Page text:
Google: little internet start-up turns 10

An inspirational tale for all you budding billionaires - the start-up of all start-ups turns 10 this month.

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Last Updated: 31 Aug 2010

Or 11, if you count when it first registered its domain name - this week in 1997. While we may be able to debate the exact date of its birth, the strength of its story is much harder to dispute: as entrepreneurial successes go, Google's is pretty hard to beat.

Larry Page and Sergei Brin are now billionaires, and the company is posting net quarterly profits of over a billion dollars. It's regularly considered one of the world's coolest brands, has a huge dominance of the online ad market, and has world leaders falling over themselves to be seen visiting its famously alternative HQ. Even the Queen is heading there soon. These days its fingerprints are all over lives: it owns Web 2.0 pioneer YouTube and recently launched Chrome, a browser designed to pull the rug from under Microsoft.

Bill Gates' old empire holds a potentially sobering lesson. Microsoft's own dominance of the computer industry looked untouchable not so long ago. But it's looking more vulnerable these days: another victim perhaps of the 20-30 year typical lifespan of the average company. Having shot to prominence in the late '80s, and dominated the '90s, Microsoft is now looking out of touch. For the first time it could feasibly be unseated by younger pretenders, from Apple to Google to open-source pioneers.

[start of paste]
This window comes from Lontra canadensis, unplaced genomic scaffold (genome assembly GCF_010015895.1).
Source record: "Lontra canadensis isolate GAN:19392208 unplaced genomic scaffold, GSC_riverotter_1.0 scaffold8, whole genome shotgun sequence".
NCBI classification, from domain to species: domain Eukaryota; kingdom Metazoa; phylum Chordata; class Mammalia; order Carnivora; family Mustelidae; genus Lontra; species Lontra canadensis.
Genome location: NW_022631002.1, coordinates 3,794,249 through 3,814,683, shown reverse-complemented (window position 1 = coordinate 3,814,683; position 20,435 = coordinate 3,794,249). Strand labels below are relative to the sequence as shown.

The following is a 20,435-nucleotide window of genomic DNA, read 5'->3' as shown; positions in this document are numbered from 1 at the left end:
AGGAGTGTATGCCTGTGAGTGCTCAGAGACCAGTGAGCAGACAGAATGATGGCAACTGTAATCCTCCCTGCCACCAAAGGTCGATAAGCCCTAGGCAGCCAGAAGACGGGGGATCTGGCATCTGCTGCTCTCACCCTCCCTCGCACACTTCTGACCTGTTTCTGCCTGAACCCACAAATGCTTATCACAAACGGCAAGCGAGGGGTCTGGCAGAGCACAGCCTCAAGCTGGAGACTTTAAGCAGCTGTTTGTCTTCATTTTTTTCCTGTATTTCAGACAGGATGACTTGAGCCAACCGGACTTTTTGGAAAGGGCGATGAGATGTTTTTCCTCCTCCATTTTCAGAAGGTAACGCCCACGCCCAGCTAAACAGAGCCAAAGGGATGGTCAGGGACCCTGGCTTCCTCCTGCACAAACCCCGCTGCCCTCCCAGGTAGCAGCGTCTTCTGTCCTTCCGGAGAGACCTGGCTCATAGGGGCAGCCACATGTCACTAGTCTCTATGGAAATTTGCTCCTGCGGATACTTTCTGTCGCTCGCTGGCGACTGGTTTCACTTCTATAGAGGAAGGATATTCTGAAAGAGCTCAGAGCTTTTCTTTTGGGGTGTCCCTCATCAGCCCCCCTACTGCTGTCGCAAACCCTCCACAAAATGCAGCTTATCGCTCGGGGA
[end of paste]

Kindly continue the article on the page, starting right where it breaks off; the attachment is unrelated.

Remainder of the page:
Google's lifecycle is showing similar signs, and quicker. First there's the change in public perception: initially it was the uber-hip darling of the internet counter-culture; now it's catching flak for the civil liberty implications of its all-reaching empire, from Google Earth to its logging of people's searches and e-mails. Then there's this week's controversy over anti-abortion ads, its dominance of the ad-search field - accusations of a monopoly will be all too familiar to the people at Microsoft - and its willingness to comply with censorship demands in order to gain access to controversial but lucrative markets such as China. To many it's all a long way from its informal company mantra: don't be evil.

It may well be that Google can reverse the paradigm and dominate for a lot longer. It's certainly looking strong right now. But the problem for any brand which is considered the internet's coolest: if it is in fashion one day, it will inevitably go out of fashion at some stage. The question for Google is when.

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